Hermann Raster died on July 24, 1891 in Kudowa-Zdrój, Silesia where he had traveled in June 1890 because of his poor health.[19] His body was brought back to the United States on board the SS Eider of the Norddeutscher Lloyd. On August 12 his funeral services were conducted at the German Press Club in Chicago, and speakers from as far away as New York and New Jersey attended.[20] The hall was decorated with hanging crepes and his casket, made of walnut and "heavily" mounted with silver, was "literally covered in floral emblems sent by various German-American press organizations." The German American Press Club of Philadelphia sent a large anchor, and the German Club of Hoboken, New Jersey gave a laurel wreath wrapped in the colors of the 1848 revolution, which Raster was a part of, that said, "To the German Hero from the German Club." His wife Margarethe refused to leave his casket and "sobbed violently" until the group convinced her to go to her carriage.[21] Honorary pallbearers at his funeral included Mayor Hempstead Washburne and Senator Charles B. Farwell.[22] On his death, the Chicago Tribune produced an article which said, "His writings during and after the Civil War did more to create understanding and appreciation of the American situation in Germany and to float U.S. bonds in Europe than the combined efforts of all the U.S. ministers and consuls."

His daughter Mathilde (1857-unknown) and his third wife Margarethe (1848-1908) and their three children, Anna Sophie Hercz (1874-1936), Edwin Otto Raster (1871-1926) and Walther Berthold Raster (1875-1944) survived him. Edwin was a successful businessman who owned and operated the Raster Carbon Rheostat Company of Chicago.[23] His other son Walther founded the Justrite Manufacturing Company, served on the Chicago Board of Education, and was an inventor with many mechanical patents under his belt. Hermann was interned at Graceland Cemetery on August 13, 1891, where his grave remains today.

In 1891, Raster's family and friends published a novel filled with his travel papers and biography, called "Reisebriefe von Hermann Raster".

Over 3,900 of his papers, correspondence, notes, and manuscripts were donated to the Newberry Library in 1893.[24]

On June 8, 1908 Hermann's wife Margarethe died after falling into shallow water at the North Shore Health Resort in Winnetka. She had been in the resort for nine weeks, as a result of her diagnosed Neurasthenia and Locomotor ataxia. Her attendant, Clare Ott, left her on the pier for a moment to retrieve a shawl from the building and when she returned Mrs. Raster was lying face down in the water, dead. At first, the death was thought to be a possible suicide and in order to prevent a scandal the suburban police were not notified until the attending physician wired Deputy Coroner Adolf Hoffman. Even on the wire, they refused to give the name of the deceased. Once the coroner investigated her death, he declared she died as a result of an attack of dizziness that forced her to fall into the water, from which she could not get up. Her son, Edwin, however, is quoted as having a different opinion, stating, "As a matter of private opinion I think she was not drowned, but died of heart disease. We thought she was getting better, and she was given up until the last day the best of care by the people here."[25]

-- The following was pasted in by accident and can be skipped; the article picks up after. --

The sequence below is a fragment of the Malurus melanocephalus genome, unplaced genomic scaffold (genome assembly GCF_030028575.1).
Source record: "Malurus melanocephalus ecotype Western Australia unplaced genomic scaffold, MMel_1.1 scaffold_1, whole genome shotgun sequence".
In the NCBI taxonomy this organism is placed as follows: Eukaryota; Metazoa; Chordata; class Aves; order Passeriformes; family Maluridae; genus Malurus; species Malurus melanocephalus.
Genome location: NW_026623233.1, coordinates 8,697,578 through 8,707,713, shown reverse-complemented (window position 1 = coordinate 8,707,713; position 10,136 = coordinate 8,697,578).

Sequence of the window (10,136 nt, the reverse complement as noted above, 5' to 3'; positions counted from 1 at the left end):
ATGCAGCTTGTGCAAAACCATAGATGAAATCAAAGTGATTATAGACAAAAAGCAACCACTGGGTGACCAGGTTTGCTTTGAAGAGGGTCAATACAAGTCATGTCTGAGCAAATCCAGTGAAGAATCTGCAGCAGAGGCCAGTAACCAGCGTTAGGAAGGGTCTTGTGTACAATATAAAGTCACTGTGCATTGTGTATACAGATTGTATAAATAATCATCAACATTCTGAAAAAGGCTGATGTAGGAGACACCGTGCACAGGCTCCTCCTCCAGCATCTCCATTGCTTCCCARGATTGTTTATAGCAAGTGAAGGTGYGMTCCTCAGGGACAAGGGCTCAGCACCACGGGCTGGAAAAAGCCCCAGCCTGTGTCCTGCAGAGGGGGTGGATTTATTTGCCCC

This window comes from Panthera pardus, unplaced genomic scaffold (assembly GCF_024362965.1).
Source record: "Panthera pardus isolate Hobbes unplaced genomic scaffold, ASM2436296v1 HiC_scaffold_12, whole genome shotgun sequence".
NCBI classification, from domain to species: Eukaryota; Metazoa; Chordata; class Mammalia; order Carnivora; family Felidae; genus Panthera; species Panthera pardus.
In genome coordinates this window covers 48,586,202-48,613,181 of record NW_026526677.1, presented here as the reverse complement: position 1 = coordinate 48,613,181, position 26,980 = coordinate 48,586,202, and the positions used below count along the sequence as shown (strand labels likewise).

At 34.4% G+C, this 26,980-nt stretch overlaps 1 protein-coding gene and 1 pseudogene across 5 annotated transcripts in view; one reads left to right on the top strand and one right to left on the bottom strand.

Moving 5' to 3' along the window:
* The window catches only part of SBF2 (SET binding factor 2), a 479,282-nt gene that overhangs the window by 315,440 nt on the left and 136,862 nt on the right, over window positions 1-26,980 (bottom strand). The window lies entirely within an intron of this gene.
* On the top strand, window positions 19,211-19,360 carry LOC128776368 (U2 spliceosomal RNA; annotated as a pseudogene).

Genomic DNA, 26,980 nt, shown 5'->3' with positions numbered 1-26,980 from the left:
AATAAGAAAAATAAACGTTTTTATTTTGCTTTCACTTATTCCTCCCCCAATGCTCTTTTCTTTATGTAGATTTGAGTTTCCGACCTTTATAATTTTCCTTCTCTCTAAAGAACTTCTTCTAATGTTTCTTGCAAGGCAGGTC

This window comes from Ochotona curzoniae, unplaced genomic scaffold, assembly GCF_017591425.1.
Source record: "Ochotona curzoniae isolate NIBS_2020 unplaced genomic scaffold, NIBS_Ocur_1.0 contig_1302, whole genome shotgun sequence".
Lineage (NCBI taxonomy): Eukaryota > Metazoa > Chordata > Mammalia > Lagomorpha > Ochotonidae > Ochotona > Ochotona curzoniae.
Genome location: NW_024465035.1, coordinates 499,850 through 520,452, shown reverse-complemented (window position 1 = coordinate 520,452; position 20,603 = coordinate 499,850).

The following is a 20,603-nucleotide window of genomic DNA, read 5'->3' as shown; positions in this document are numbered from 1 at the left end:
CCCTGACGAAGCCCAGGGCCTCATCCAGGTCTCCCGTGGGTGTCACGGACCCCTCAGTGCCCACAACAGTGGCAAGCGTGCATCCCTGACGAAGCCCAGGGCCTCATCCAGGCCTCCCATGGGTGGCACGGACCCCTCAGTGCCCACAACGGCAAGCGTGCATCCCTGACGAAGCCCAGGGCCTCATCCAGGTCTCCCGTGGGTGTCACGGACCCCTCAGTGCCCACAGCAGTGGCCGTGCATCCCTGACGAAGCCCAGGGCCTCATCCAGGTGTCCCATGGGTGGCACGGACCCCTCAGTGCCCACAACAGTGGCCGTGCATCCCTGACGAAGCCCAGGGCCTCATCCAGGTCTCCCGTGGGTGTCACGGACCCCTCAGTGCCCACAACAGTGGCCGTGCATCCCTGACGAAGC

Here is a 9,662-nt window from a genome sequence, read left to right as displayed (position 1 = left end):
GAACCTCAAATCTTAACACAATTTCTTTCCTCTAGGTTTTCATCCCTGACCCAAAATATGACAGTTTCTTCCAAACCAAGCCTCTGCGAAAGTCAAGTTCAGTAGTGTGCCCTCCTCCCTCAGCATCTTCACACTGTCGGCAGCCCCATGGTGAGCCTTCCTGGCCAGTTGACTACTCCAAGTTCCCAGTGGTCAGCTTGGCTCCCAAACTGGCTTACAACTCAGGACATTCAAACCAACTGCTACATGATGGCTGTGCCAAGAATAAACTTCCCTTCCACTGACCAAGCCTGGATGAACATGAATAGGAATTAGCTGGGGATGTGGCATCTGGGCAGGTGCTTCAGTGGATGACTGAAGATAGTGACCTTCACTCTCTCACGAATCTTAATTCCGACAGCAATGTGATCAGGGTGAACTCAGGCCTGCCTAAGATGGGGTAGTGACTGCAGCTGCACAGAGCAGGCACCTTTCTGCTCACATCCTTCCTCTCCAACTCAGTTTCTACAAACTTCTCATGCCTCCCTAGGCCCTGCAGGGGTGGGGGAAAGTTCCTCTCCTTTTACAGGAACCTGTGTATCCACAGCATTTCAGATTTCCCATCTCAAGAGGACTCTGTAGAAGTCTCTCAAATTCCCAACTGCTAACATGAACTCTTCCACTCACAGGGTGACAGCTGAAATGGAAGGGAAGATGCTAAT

In 1893 the Hermann Raster School was opened on 6937 Wood St in Chicago and had 200 students. In 1910, the larger Hermann Raster Elementary School was built at 6936 Hermitage Ave,[26] but the school has since changed names and hands, and is now the campus of The Montessori School of Englewood.

Raster's granddaughter Corrine was the wife of Chicago-based industrialist and horticulturist Bruce Krasberg.

References

  1. "Inventory of the Hermann Raster Papers". The Newberry Library.
  2. Blair, Francis P., John C. Rives, Franklin Rives, and George A. Bailey. The Congressional Globe. 1st ed. Vol. 66. Cambridge: Blair & Rives, 1872. Print. The Congressional Globe.
  3. “The City.” Chicago and Its Resources Twenty Years after, 1871-1891: a Commercial History Showing the Progress and Growth of Two Decades from the Great Fire to the Present Time, by Royal L La Touche, Chicago Times Company, 1892, pp. 30–31.
  4. Raster, Hermann. Reisebriefe von Hermann Raster: mit einer Biographie und einem Bildniss des Verfassers. Berlin: Buchdr. Gutenberg (F. Zillessen), 1891. Print.
  5. Knutson, Larry. "School's Name Honors Raster, Famed Editor." Chicago Tribune 13 May 1965, 2D sec.: 155. Print.
  6. Knutson, Larry. "School's Name Honors Raster, Famed Editor." Chicago Tribune 13 May 1965, 2D sec.: 155. Print.
  7. New York, New York City Municipal Deaths, 1795-1949
  8. Illinois Historical Collections
  9. Knutson, Larry. "School's Name Honors Raster, Famed Editor." Chicago Tribune 13 May 1965, 2D sec.: 155. Print.
  10. Schrader, Frederick Franklin. The Germans in the Making of America Boston: Stratford 1924. Haskell House Publishers, 1972.
  11. "The Chicago Collectorship." Chicago Tribune 28 Mar. 1871: 4. Print.
  12. The American-German Review. Vol. 6, Carl Schurz Memorial Foundation, 1939.
  13. Moses, John, and Joseph Kirkland. History of Chicago, Illinois. Munsell & Co., 1895.
  14. Sawislak, Karen. Smoldering City: Chicagoans and the Great Fire, 1871-1874. University of Chicago Press, 1996.
  15. Grant, Ulysses S. The Papers of Ulysses S. Grant: 1873. N.p.: SIU, 1967. Print
  16. Hirsch, Eric L. Urban Revolt: Ethnic Politics in the Nineteenth-century Chicago Labor Movement. N.p.: University of California, 1990. Print.
  17. Moses, John. History of Chicago. 2nd ed., vol. 2, Munsell & Company, 1895.
  18. Seeger, Eugen. Chicago, the Wonder City. Nabu Press, 2010.
  19. Illinois Staats-Zeitung, July 25, 1891
  20. "Hermann Raster's Body Received." Chicago Tribune 11 Aug. 1891: 2. Print.
  21. "Honor Herman Raster." Chicago Tribune 12 Aug. 1891: 2. Print.
  22. Chicago Biographical Pamphlets: John P. Altgeld Memorial at the Garrick Theater, 1907
  23. Western Electrician. Vol. 23, Electrician Publishing Company, 1899.
  24. Knutson, Larry. "School's Name Honors Raster, Famed Editor." Chicago Tribune 13 May 1965, 2D sec.: 155. Print.
  25. "Patient Drowns at Shore of Lake." Chicago Tribune 09 June 1908: 5. Print.
  26. Knutson, Larry. "School's Name Honors Raster, Famed Editor." Chicago Tribune 13 May 1965, 2D sec.: 155. Print.
Preceded by
Edmund Jüssen
Collector of Internal Revenue for the 1st District of Illinois
December 1869 - March 30, 1872
Succeeded by
Samuel A. Irvin
Preceded by
Lorenzo Brentano
Editor in Chief of the Illinois Staats-Zeitung
1867-1891
Succeeded by
Wilhelm Rapp